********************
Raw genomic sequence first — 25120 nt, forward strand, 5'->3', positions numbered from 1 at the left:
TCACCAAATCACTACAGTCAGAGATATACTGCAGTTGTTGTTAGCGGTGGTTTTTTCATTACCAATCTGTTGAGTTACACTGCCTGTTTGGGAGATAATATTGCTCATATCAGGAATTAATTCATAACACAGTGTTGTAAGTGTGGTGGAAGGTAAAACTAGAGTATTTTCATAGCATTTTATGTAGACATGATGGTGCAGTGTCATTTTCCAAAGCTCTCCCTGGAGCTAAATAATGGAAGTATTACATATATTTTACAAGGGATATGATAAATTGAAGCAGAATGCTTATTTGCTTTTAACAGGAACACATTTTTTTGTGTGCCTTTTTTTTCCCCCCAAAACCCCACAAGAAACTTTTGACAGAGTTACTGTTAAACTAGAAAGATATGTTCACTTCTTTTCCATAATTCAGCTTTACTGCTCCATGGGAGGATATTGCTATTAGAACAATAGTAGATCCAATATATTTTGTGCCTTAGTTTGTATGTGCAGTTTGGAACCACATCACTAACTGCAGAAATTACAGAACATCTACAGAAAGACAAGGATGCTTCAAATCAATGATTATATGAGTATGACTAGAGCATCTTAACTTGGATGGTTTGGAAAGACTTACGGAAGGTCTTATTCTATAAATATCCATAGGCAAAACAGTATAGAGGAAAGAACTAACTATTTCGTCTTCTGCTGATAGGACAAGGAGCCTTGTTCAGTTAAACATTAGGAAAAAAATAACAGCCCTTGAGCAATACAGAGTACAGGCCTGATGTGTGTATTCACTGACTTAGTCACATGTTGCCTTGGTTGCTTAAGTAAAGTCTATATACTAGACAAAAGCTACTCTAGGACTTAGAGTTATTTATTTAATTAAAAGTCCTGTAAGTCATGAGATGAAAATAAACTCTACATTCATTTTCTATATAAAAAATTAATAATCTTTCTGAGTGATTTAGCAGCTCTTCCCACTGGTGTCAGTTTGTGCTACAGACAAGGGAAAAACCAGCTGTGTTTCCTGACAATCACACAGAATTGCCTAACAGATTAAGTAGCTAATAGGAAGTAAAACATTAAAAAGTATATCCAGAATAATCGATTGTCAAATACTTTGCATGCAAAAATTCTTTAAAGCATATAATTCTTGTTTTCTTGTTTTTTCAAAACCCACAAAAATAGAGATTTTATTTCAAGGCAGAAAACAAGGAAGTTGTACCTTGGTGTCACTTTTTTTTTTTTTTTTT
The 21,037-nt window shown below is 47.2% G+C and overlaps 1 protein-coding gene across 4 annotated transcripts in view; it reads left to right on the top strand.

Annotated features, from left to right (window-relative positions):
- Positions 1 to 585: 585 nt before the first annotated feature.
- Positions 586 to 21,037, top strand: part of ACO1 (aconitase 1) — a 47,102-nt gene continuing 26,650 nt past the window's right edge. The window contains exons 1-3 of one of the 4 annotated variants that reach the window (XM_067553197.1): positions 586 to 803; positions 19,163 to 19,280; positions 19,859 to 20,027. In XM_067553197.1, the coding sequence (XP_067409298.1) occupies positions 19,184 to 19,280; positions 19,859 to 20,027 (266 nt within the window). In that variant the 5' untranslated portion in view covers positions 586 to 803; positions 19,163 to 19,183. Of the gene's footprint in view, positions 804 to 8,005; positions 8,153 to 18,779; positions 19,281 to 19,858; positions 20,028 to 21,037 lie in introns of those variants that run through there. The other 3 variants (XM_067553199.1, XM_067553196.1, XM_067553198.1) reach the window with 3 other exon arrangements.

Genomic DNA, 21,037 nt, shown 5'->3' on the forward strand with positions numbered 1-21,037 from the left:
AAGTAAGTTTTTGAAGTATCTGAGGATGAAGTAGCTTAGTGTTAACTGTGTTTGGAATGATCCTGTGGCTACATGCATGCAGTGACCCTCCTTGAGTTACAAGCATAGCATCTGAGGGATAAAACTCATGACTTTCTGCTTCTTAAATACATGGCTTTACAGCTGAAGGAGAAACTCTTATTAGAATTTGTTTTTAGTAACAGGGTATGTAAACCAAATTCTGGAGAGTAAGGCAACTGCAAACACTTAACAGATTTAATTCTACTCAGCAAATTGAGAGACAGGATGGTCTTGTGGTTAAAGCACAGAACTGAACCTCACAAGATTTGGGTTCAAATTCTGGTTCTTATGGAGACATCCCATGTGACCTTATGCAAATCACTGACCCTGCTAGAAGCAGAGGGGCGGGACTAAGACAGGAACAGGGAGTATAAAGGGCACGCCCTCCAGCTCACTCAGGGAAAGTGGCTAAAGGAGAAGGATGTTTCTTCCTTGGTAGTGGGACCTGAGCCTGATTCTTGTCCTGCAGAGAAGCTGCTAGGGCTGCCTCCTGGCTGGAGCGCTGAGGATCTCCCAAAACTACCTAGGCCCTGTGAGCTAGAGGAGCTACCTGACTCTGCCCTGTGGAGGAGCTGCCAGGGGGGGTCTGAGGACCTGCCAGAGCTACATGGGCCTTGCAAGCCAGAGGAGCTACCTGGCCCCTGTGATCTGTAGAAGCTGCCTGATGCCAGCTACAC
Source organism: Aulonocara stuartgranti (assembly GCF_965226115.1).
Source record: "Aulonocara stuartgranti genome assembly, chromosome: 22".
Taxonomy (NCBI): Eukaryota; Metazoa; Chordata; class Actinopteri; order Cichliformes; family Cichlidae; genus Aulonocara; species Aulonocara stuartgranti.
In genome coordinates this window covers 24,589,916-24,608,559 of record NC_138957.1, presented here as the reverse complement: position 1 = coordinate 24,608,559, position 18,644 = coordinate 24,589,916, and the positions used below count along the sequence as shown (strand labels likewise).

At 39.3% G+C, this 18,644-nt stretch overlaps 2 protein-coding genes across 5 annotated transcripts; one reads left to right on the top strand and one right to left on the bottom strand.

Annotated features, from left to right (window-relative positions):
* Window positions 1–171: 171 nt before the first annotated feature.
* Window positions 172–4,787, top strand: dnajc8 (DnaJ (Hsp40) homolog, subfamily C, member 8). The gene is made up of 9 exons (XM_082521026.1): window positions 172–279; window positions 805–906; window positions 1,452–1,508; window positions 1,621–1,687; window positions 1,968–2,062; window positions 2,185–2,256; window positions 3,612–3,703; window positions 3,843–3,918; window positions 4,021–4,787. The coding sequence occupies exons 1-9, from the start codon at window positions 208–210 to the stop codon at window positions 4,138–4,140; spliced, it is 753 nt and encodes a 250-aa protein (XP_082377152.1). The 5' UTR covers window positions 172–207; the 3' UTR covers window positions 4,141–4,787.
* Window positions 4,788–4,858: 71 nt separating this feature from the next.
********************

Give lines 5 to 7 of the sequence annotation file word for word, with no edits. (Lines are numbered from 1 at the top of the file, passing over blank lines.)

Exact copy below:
- Positions 1 to 585: 585 nt before the first annotated feature.
- Positions 586 to 21,037, top strand: part of ACO1 (aconitase 1) — a 47,102-nt gene continuing 26,650 nt past the window's right edge. The window contains exons 1-3 of one of the 4 annotated variants that reach the window (XM_067553197.1): positions 586 to 803; positions 19,163 to 19,280; positions 19,859 to 20,027. In XM_067553197.1, the coding sequence (XP_067409298.1) occupies positions 19,184 to 19,280; positions 19,859 to 20,027 (266 nt within the window). In that variant the 5' untranslated portion in view covers positions 586 to 803; positions 19,163 to 19,183. Of the gene's footprint in view, positions 804 to 8,005; positions 8,153 to 18,779; positions 19,281 to 19,858; positions 20,028 to 21,037 lie in introns of those variants that run through there. The other 3 variants (XM_067553199.1, XM_067553196.1, XM_067553198.1) reach the window with 3 other exon arrangements.

Genomic DNA, 21,037 nt, shown 5'->3' on the forward strand with positions numbered 1-21,037 from the left: